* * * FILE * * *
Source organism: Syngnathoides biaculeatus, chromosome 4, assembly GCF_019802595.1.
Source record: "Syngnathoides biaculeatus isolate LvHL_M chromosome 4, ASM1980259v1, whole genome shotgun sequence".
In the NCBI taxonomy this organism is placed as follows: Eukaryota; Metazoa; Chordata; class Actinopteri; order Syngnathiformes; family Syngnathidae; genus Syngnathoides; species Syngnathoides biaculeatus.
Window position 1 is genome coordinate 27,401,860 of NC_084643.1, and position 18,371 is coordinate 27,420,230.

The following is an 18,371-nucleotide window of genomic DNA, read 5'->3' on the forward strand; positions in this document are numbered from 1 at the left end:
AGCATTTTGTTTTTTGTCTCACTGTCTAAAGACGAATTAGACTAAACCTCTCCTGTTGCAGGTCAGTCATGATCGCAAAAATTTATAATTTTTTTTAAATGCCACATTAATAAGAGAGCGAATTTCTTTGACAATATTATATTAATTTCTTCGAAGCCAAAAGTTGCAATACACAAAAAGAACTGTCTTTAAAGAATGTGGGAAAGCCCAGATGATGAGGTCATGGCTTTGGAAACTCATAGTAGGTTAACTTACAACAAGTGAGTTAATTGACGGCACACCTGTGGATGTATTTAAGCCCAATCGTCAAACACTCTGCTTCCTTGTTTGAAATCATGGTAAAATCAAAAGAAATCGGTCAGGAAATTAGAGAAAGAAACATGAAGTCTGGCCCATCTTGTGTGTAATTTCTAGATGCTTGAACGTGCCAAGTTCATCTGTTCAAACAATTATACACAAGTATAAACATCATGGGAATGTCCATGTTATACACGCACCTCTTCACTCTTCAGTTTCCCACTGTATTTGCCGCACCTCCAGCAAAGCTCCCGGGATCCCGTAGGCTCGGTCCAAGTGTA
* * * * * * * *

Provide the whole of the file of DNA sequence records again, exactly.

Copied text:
Source organism: Syngnathoides biaculeatus, chromosome 4, assembly GCF_019802595.1.
Source record: "Syngnathoides biaculeatus isolate LvHL_M chromosome 4, ASM1980259v1, whole genome shotgun sequence".
In the NCBI taxonomy this organism is placed as follows: Eukaryota; Metazoa; Chordata; class Actinopteri; order Syngnathiformes; family Syngnathidae; genus Syngnathoides; species Syngnathoides biaculeatus.
Window position 1 is genome coordinate 27,401,860 of NC_084643.1, and position 18,371 is coordinate 27,420,230.

The following is an 18,371-nucleotide window of genomic DNA, read 5'->3' on the forward strand; positions in this document are numbered from 1 at the left end:
AGCATTTTGTTTTTTGTCTCACTGTCTAAAGACGAATTAGACTAAACCTCTCCTGTTGCAGGTCAGTCATGATCGCAAAAATTTATAATTTTTTTTAAATGCCACATTAATAAGAGAGCGAATTTCTTTGACAATATTATATTAATTTCTTCGAAGCCAAAAGTTGCAATACACAAAAAGAACTGTCTTTAAAGAATGTGGGAAAGCCCAGATGATGAGGTCATGGCTTTGGAAACTCATAGTAGGTTAACTTACAACAAGTGAGTTAATTGACGGCACACCTGTGGATGTATTTAAGCCCAATCGTCAAACACTCTGCTTCCTTGTTTGAAATCATGGTAAAATCAAAAGAAATCGGTCAGGAAATTAGAGAAAGAAACATGAAGTCTGGCCCATCTTGTGTGTAATTTCTAGATGCTTGAACGTGCCAAGTTCATCTGTTCAAACAATTATACACAAGTATAAACATCATGGGAATGTCCATGTTATACACGCACCTCTTCACTCTTCAGTTTCCCACTGTATTTGCCGCACCTCCAGCAAAGCTCCCGGGATCCCGTAGGCTCGGTCCAAGTGTA